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Axial Disease in Psoriatic Arthritis study: defining the clinical and radiographic phenotype of psoriatic spondyloarthritis
  1. Deepak R Jadon1,2,
  2. Raj Sengupta1,
  3. Alison Nightingale3,
  4. Mark Lindsay3,
  5. Eleanor Korendowych1,
  6. Graham Robinson1,
  7. Amelia Jobling4,
  8. Gavin Shaddick4,
  9. Jing Bi5,
  10. Robert Winchester5,
  11. Jon T Giles5,
  12. Neil J McHugh1,3
  1. 1Department of Rheumatology, Royal National Hospital for Rheumatic Diseases, Bath, UK
  2. 2Department of Rheumatology, Addenbrooke's Hospital, Cambridge, UK
  3. 3Department of Pharmacy & Pharmacology, University of Bath, Bath, UK
  4. 4Department of Mathematical Sciences, University of Bath, Bath, UK
  5. 5Columbia College of Physicians & Surgeons, New York, New York, USA
  1. Correspondence to Dr Deepak Jadon, Rheumatology Department, Royal National Hospital for Rheumatic Disease, Upper Borough Walls, Bath BA1 1RL, UK; jadondr{at}yahoo.com

Abstract

Objectives To compare the prevalence, clinical and radiographic characteristics of psoriatic spondyloarthritis (PsSpA) in psoriatic arthritis (PsA), with ankylosing spondylitis (AS).

Methods A prospective single-centre cross-sectional observational study recruited consecutive PsA and AS cases. Participants completed outcome measures, and underwent clinical examination, axial radiographic scoring and HLA-sequencing. Multivariable analyses are presented.

Results The 402 enrolled cases (201 PsA, 201 AS; fulfilling classification criteria for respective conditions) were reclassified based upon radiographic axial disease and psoriasis, as: 118 PsSpA, 127 peripheral-only PsA (pPsA), and 157 AS without psoriasis (AS) cases. A significant proportion of patients with radiographic axial disease had PsSpA (118/275; 42.91%), and often had symptomatically silent axial disease (30/118; 25.42%). Modified New York criteria for AS were fulfilled by 48/201 (23.88%) PsA cases, and Classification of Psoriatic Arthritis criteria by 49/201 (24.38%) AS cases. pPsA compared with PsSpA cases had a lower frequency of HLA-B*27 (OR 0.12; 95% CI 0.05 to 0.25). Disease activity, metrology and disability were comparable in PsSpA and AS. A significant proportion of PsSpA cases had spondylitis without sacroiliitis (39/118; 33.05%); they less frequently carried HLA-B*27 (OR 0.11; 95% CI 0.04 to 0.33). Sacroiliac joint complete ankylosis (adjusted OR, ORadj 2.96; 95% CI 1.42 to 6.15) and bridging syndesmophytes (ORadj 2.78; 95% CI 1.49 to 5.18) were more likely in AS than PsSpA. Radiographic axial disease was more severe in AS than PsSpA (Psoriatic Arthritis Spondylitis Radiology Index Score: adjusted incidence risk ratio 1.13; 95% CI 1.09 to 1.19).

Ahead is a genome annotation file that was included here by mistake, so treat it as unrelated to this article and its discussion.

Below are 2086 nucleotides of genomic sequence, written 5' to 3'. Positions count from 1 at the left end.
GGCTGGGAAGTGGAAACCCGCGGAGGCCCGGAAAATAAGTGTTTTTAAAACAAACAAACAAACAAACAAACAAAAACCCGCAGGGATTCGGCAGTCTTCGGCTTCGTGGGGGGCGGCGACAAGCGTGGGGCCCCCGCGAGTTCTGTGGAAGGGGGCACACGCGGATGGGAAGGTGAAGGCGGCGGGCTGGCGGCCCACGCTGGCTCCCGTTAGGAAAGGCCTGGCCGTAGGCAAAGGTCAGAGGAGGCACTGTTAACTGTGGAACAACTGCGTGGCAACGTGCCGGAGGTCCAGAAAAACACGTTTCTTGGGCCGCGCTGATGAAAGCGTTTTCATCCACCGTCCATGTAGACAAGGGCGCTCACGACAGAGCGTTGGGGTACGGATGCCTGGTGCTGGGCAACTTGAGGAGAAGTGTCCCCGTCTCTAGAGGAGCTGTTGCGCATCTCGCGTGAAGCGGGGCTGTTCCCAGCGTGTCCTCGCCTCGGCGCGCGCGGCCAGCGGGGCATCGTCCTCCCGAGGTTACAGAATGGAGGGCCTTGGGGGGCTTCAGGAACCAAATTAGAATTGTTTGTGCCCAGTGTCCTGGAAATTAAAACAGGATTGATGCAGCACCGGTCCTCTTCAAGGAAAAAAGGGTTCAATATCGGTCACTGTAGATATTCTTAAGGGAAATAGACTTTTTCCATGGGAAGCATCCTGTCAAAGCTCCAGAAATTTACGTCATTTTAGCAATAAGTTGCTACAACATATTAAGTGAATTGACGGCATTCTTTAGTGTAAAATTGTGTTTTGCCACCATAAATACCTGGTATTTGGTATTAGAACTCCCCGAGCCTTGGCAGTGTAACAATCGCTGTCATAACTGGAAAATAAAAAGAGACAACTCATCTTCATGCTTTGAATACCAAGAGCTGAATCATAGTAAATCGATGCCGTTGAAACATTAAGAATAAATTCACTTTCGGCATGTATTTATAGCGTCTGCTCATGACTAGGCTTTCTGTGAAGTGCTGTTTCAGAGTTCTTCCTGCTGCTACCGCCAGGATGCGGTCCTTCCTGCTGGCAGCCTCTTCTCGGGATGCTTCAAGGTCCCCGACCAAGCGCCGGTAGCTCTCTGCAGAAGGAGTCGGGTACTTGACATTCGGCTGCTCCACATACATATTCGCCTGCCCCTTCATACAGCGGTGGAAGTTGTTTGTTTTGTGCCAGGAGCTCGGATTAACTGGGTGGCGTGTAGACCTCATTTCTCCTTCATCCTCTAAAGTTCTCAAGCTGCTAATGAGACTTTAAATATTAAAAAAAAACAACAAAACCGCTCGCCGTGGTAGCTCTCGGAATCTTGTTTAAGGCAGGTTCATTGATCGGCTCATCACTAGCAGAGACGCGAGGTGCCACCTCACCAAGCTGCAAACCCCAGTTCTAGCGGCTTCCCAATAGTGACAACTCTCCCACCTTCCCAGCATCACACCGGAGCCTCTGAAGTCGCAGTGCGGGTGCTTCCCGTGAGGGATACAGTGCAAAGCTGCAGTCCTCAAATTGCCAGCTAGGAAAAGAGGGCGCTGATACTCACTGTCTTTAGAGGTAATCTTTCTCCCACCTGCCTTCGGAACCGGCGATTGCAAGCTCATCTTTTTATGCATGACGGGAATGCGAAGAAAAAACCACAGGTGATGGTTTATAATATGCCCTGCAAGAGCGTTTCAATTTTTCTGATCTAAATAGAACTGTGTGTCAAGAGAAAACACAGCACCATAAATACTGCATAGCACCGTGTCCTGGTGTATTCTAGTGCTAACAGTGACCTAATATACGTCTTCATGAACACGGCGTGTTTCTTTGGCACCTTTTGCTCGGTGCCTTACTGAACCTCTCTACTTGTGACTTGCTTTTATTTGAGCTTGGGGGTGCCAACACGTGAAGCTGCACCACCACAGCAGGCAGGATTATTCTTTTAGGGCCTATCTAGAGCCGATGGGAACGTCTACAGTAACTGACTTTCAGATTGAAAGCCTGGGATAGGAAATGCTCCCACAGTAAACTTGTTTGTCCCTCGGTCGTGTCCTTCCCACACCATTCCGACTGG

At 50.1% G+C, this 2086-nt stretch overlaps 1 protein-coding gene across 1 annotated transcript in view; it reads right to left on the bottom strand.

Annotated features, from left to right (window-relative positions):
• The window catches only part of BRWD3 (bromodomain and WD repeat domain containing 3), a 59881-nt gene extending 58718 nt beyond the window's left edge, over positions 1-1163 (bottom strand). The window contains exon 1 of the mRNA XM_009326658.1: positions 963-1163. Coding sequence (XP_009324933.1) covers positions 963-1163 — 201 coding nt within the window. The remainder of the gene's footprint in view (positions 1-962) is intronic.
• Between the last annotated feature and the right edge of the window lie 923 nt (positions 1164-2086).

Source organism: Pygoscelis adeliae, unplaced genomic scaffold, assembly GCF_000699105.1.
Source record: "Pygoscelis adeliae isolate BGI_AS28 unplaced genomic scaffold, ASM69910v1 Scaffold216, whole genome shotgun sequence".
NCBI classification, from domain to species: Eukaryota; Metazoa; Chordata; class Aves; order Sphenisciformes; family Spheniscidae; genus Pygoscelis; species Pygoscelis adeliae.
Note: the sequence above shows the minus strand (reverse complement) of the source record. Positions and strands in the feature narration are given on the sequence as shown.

Conclusions In a combined cohort of patients with either PsA or AS from a single centre, 24% fulfilled classification criteria for both conditions. The pattern of axial disease was influenced significantly by the presence of skin psoriasis and HLA-B*27.

  • Psoriatic Arthritis
  • Ankylosing Spondylitis
  • Spondyloarthritis
  • Outcomes research

This is an Open Access article distributed in accordance with the Creative Commons Attribution Non Commercial (CC BY-NC 4.0) license, which permits others to distribute, remix, adapt, build upon this work non-commercially, and license their derivative works on different terms, provided the original work is properly cited and the use is non-commercial. See: http://creativecommons.org/licenses/by-nc/4.0/

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Footnotes

  • Handling editor Tore K Kvien

  • Contributors All contributors to this manuscript and study have been acknowledged as coauthors or in the ‘acknowledgement’ section of the manuscript.

  • Funding This study was funded through an unrestricted Investigator-Initiated Research grant by Pfizer Limited.

  • Competing interests None declared.

  • Patient consent Obtained.

  • Ethics approval Frenchay Regional Ethics Committee, Bristol, UK.

  • Provenance and peer review Not commissioned; externally peer reviewed.

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